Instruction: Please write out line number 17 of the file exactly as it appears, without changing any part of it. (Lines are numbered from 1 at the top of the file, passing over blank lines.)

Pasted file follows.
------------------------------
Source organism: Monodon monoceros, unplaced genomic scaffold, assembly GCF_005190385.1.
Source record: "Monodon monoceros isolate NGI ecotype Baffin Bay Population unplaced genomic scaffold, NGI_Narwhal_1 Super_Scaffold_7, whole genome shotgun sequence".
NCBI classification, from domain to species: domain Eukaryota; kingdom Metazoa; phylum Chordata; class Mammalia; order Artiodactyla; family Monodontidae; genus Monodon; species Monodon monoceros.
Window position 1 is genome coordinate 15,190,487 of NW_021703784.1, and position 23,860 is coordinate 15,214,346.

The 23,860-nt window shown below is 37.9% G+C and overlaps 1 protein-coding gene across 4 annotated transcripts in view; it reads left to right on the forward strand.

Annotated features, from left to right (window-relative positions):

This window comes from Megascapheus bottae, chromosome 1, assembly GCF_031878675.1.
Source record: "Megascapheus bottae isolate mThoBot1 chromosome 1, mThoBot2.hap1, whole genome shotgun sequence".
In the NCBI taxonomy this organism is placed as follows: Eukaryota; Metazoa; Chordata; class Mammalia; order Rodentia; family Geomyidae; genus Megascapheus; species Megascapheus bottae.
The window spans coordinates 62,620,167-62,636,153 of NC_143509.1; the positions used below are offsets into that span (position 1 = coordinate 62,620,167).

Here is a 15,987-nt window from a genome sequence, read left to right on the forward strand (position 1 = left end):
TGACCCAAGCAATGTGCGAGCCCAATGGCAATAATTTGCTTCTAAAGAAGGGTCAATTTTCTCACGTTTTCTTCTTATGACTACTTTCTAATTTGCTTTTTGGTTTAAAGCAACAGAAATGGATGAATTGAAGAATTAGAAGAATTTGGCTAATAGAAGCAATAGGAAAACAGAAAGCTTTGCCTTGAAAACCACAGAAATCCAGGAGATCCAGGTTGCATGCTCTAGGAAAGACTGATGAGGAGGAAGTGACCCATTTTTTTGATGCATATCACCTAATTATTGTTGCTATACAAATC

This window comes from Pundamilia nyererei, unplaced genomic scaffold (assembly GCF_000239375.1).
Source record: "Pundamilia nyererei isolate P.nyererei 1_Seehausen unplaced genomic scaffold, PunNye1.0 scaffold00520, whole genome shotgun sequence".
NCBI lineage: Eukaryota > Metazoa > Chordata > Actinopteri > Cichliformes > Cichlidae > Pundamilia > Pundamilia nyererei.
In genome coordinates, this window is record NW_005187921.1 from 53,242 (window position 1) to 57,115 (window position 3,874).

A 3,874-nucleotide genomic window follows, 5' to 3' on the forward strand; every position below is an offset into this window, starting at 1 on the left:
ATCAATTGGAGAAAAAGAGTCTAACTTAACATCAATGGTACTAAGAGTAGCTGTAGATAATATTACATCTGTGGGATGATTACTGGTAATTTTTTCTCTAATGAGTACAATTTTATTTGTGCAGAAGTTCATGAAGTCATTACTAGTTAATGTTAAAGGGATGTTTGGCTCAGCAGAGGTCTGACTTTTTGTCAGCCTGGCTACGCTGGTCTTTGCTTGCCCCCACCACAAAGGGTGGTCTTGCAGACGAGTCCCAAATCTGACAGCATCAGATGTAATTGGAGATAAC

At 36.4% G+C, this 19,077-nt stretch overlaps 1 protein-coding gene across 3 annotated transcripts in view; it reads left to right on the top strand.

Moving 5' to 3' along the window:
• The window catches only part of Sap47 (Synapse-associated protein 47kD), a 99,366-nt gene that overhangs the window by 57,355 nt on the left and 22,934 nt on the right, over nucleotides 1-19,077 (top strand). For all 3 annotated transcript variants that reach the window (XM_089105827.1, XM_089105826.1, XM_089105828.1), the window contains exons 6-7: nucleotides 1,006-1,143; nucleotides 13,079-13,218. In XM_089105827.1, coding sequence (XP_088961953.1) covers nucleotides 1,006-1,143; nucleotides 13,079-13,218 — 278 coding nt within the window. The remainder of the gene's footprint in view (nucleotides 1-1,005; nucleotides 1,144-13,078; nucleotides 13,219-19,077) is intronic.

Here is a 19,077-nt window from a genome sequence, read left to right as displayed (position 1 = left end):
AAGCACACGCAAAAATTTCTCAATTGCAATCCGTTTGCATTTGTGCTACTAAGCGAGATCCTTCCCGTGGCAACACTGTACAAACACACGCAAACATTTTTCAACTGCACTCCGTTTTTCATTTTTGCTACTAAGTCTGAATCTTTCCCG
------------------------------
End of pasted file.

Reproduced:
A 3,874-nucleotide genomic window follows, 5' to 3' on the forward strand; every position below is an offset into this window, starting at 1 on the left: